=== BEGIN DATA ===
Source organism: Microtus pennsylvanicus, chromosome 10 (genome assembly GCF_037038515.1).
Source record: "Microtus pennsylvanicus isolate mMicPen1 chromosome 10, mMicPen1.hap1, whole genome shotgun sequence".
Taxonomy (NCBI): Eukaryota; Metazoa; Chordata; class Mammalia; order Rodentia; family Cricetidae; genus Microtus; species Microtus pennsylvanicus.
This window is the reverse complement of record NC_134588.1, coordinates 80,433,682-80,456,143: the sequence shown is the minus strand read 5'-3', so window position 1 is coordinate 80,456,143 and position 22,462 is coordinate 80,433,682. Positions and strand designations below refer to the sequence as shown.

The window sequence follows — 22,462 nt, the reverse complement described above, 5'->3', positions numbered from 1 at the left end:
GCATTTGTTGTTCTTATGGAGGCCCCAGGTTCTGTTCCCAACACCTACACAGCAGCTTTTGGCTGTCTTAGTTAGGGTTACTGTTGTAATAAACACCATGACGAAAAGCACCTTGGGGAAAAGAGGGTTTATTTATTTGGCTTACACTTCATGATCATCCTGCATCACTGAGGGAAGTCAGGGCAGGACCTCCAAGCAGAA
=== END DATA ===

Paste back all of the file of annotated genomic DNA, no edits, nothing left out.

Source organism: Microtus pennsylvanicus, chromosome 10 (genome assembly GCF_037038515.1).
Source record: "Microtus pennsylvanicus isolate mMicPen1 chromosome 10, mMicPen1.hap1, whole genome shotgun sequence".
Taxonomy (NCBI): Eukaryota; Metazoa; Chordata; class Mammalia; order Rodentia; family Cricetidae; genus Microtus; species Microtus pennsylvanicus.
This window is the reverse complement of record NC_134588.1, coordinates 80,433,682-80,456,143: the sequence shown is the minus strand read 5'-3', so window position 1 is coordinate 80,456,143 and position 22,462 is coordinate 80,433,682. Positions and strand designations below refer to the sequence as shown.

The window sequence follows — 22,462 nt, the reverse complement described above, 5'->3', positions numbered from 1 at the left end:
GCATTTGTTGTTCTTATGGAGGCCCCAGGTTCTGTTCCCAACACCTACACAGCAGCTTTTGGCTGTCTTAGTTAGGGTTACTGTTGTAATAAACACCATGACGAAAAGCACCTTGGGGAAAAGAGGGTTTATTTATTTGGCTTACACTTCATGATCATCCTGCATCACTGAGGGAAGTCAGGGCAGGACCTCCAAGCAGAA